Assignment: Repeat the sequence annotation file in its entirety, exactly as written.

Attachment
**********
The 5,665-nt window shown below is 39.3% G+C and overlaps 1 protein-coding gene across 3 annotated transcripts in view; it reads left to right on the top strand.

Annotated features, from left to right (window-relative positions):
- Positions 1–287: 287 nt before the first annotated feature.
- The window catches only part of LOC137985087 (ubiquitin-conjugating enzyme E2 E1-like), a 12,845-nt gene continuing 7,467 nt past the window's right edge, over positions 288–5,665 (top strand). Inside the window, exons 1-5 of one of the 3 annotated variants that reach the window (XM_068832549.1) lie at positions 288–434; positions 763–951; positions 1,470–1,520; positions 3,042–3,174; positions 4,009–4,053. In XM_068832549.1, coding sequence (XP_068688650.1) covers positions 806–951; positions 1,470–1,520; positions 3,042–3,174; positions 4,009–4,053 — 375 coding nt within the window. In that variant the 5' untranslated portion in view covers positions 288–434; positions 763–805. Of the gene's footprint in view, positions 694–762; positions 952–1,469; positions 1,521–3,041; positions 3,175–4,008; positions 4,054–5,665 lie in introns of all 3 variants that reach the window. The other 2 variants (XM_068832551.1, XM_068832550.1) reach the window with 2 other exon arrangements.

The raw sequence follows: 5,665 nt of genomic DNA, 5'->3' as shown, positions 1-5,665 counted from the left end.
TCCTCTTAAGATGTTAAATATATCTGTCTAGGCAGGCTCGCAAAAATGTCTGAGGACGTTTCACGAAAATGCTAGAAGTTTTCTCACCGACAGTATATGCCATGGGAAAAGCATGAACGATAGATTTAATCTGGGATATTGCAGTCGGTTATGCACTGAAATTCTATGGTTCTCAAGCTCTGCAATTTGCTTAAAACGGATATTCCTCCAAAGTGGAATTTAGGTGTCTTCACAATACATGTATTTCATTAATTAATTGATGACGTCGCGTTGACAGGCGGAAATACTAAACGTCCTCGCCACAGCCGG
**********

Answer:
The 5,665-nt window shown below is 39.3% G+C and overlaps 1 protein-coding gene across 3 annotated transcripts in view; it reads left to right on the top strand.

Annotated features, from left to right (window-relative positions):
- Positions 1–287: 287 nt before the first annotated feature.
- The window catches only part of LOC137985087 (ubiquitin-conjugating enzyme E2 E1-like), a 12,845-nt gene continuing 7,467 nt past the window's right edge, over positions 288–5,665 (top strand). Inside the window, exons 1-5 of one of the 3 annotated variants that reach the window (XM_068832549.1) lie at positions 288–434; positions 763–951; positions 1,470–1,520; positions 3,042–3,174; positions 4,009–4,053. In XM_068832549.1, coding sequence (XP_068688650.1) covers positions 806–951; positions 1,470–1,520; positions 3,042–3,174; positions 4,009–4,053 — 375 coding nt within the window. In that variant the 5' untranslated portion in view covers positions 288–434; positions 763–805. Of the gene's footprint in view, positions 694–762; positions 952–1,469; positions 1,521–3,041; positions 3,175–4,008; positions 4,054–5,665 lie in introns of all 3 variants that reach the window. The other 2 variants (XM_068832551.1, XM_068832550.1) reach the window with 2 other exon arrangements.

The raw sequence follows: 5,665 nt of genomic DNA, 5'->3' as shown, positions 1-5,665 counted from the left end.
TCCTCTTAAGATGTTAAATATATCTGTCTAGGCAGGCTCGCAAAAATGTCTGAGGACGTTTCACGAAAATGCTAGAAGTTTTCTCACCGACAGTATATGCCATGGGAAAAGCATGAACGATAGATTTAATCTGGGATATTGCAGTCGGTTATGCACTGAAATTCTATGGTTCTCAAGCTCTGCAATTTGCTTAAAACGGATATTCCTCCAAAGTGGAATTTAGGTGTCTTCACAATACATGTATTTCATTAATTAATTGATGACGTCGCGTTGACAGGCGGAAATACTAAACGTCCTCGCCACAGCCGG